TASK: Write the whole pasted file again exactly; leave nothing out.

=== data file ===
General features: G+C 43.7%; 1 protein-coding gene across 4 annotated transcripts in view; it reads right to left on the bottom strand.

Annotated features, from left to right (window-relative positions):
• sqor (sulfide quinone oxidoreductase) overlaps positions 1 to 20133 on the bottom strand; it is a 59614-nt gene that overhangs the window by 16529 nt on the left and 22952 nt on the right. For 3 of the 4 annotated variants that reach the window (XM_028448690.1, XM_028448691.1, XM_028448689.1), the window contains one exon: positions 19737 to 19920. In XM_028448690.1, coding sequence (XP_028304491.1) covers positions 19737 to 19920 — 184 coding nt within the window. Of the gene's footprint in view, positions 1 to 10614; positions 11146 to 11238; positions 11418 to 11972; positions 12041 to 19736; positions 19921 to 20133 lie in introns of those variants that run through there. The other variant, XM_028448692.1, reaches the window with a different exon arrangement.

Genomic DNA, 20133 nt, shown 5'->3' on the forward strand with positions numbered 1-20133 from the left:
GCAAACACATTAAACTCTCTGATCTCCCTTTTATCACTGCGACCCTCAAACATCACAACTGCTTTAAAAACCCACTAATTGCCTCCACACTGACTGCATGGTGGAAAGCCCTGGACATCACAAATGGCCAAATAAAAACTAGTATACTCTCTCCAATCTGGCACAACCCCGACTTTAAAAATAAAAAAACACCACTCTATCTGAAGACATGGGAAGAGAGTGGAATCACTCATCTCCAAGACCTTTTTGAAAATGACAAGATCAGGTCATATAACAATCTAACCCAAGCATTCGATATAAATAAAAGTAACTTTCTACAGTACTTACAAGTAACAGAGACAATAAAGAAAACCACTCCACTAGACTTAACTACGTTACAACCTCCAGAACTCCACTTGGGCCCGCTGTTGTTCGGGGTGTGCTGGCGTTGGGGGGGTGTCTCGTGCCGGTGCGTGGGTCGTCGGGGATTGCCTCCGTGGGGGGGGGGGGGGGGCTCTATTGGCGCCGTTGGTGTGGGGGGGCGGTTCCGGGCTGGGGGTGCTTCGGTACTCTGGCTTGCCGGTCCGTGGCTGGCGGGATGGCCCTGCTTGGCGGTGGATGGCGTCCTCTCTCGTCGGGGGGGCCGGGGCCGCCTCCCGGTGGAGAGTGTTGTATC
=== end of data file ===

General features: G+C 43.7%; 1 protein-coding gene across 4 annotated transcripts in view; it reads right to left on the bottom strand.

Annotated features, from left to right (window-relative positions):
• sqor (sulfide quinone oxidoreductase) overlaps positions 1 to 20133 on the bottom strand; it is a 59614-nt gene that overhangs the window by 16529 nt on the left and 22952 nt on the right. For 3 of the 4 annotated variants that reach the window (XM_028448690.1, XM_028448691.1, XM_028448689.1), the window contains one exon: positions 19737 to 19920. In XM_028448690.1, coding sequence (XP_028304491.1) covers positions 19737 to 19920 — 184 coding nt within the window. Of the gene's footprint in view, positions 1 to 10614; positions 11146 to 11238; positions 11418 to 11972; positions 12041 to 19736; positions 19921 to 20133 lie in introns of those variants that run through there. The other variant, XM_028448692.1, reaches the window with a different exon arrangement.

Genomic DNA, 20133 nt, shown 5'->3' on the forward strand with positions numbered 1-20133 from the left:
GCAAACACATTAAACTCTCTGATCTCCCTTTTATCACTGCGACCCTCAAACATCACAACTGCTTTAAAAACCCACTAATTGCCTCCACACTGACTGCATGGTGGAAAGCCCTGGACATCACAAATGGCCAAATAAAAACTAGTATACTCTCTCCAATCTGGCACAACCCCGACTTTAAAAATAAAAAAACACCACTCTATCTGAAGACATGGGAAGAGAGTGGAATCACTCATCTCCAAGACCTTTTTGAAAATGACAAGATCAGGTCATATAACAATCTAACCCAAGCATTCGATATAAATAAAAGTAACTTTCTACAGTACTTACAAGTAACAGAGACAATAAAGAAAACCACTCCACTAGACTTAACTACGTTACAACCTCCAGAACTCCACTTGGGCCCGCTGTTGTTCGGGGTGTGCTGGCGTTGGGGGGGTGTCTCGTGCCGGTGCGTGGGTCGTCGGGGATTGCCTCCGTGGGGGGGGGGGGGGGGCTCTATTGGCGCCGTTGGTGTGGGGGGGCGGTTCCGGGCTGGGGGTGCTTCGGTACTCTGGCTTGCCGGTCCGTGGCTGGCGGGATGGCCCTGCTTGGCGGTGGATGGCGTCCTCTCTCGTCGGGGGGGCCGGGGCCGCCTCCCGGTGGAGAGTGTTGTATC